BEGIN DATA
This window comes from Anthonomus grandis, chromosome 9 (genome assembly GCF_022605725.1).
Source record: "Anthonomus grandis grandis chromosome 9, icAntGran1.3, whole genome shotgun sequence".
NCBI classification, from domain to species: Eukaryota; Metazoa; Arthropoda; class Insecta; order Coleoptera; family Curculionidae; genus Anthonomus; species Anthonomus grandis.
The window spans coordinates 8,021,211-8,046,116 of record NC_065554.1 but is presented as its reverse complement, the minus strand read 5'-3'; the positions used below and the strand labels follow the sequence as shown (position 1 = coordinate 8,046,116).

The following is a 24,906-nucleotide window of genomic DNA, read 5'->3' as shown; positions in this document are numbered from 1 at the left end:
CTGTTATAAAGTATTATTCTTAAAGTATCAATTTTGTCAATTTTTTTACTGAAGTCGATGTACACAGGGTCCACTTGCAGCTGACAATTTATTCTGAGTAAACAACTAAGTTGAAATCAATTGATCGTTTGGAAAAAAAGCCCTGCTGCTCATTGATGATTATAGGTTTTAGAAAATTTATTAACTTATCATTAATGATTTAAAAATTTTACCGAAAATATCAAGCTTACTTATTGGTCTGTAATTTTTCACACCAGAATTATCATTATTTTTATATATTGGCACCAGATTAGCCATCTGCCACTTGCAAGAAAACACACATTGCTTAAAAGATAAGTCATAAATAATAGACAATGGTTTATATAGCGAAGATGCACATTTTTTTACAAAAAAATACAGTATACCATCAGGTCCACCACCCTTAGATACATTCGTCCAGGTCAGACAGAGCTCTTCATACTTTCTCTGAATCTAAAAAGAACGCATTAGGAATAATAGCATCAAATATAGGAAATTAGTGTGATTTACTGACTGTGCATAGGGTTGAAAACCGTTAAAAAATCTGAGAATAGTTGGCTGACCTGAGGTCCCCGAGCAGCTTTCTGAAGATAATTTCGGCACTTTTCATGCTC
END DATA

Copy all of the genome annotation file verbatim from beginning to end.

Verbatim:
This window comes from Anthonomus grandis, chromosome 9 (genome assembly GCF_022605725.1).
Source record: "Anthonomus grandis grandis chromosome 9, icAntGran1.3, whole genome shotgun sequence".
NCBI classification, from domain to species: Eukaryota; Metazoa; Arthropoda; class Insecta; order Coleoptera; family Curculionidae; genus Anthonomus; species Anthonomus grandis.
The window spans coordinates 8,021,211-8,046,116 of record NC_065554.1 but is presented as its reverse complement, the minus strand read 5'-3'; the positions used below and the strand labels follow the sequence as shown (position 1 = coordinate 8,046,116).

The following is a 24,906-nucleotide window of genomic DNA, read 5'->3' as shown; positions in this document are numbered from 1 at the left end:
CTGTTATAAAGTATTATTCTTAAAGTATCAATTTTGTCAATTTTTTTACTGAAGTCGATGTACACAGGGTCCACTTGCAGCTGACAATTTATTCTGAGTAAACAACTAAGTTGAAATCAATTGATCGTTTGGAAAAAAAGCCCTGCTGCTCATTGATGATTATAGGTTTTAGAAAATTTATTAACTTATCATTAATGATTTAAAAATTTTACCGAAAATATCAAGCTTACTTATTGGTCTGTAATTTTTCACACCAGAATTATCATTATTTTTATATATTGGCACCAGATTAGCCATCTGCCACTTGCAAGAAAACACACATTGCTTAAAAGATAAGTCATAAATAATAGACAATGGTTTATATAGCGAAGATGCACATTTTTTTACAAAAAAATACAGTATACCATCAGGTCCACCACCCTTAGATACATTCGTCCAGGTCAGACAGAGCTCTTCATACTTTCTCTGAATCTAAAAAGAACGCATTAGGAATAATAGCATCAAATATAGGAAATTAGTGTGATTTACTGACTGTGCATAGGGTTGAAAACCGTTAAAAAATCTGAGAATAGTTGGCTGACCTGAGGTCCCCGAGCAGCTTTCTGAAGATAATTTCGGCACTTTTCATGCTC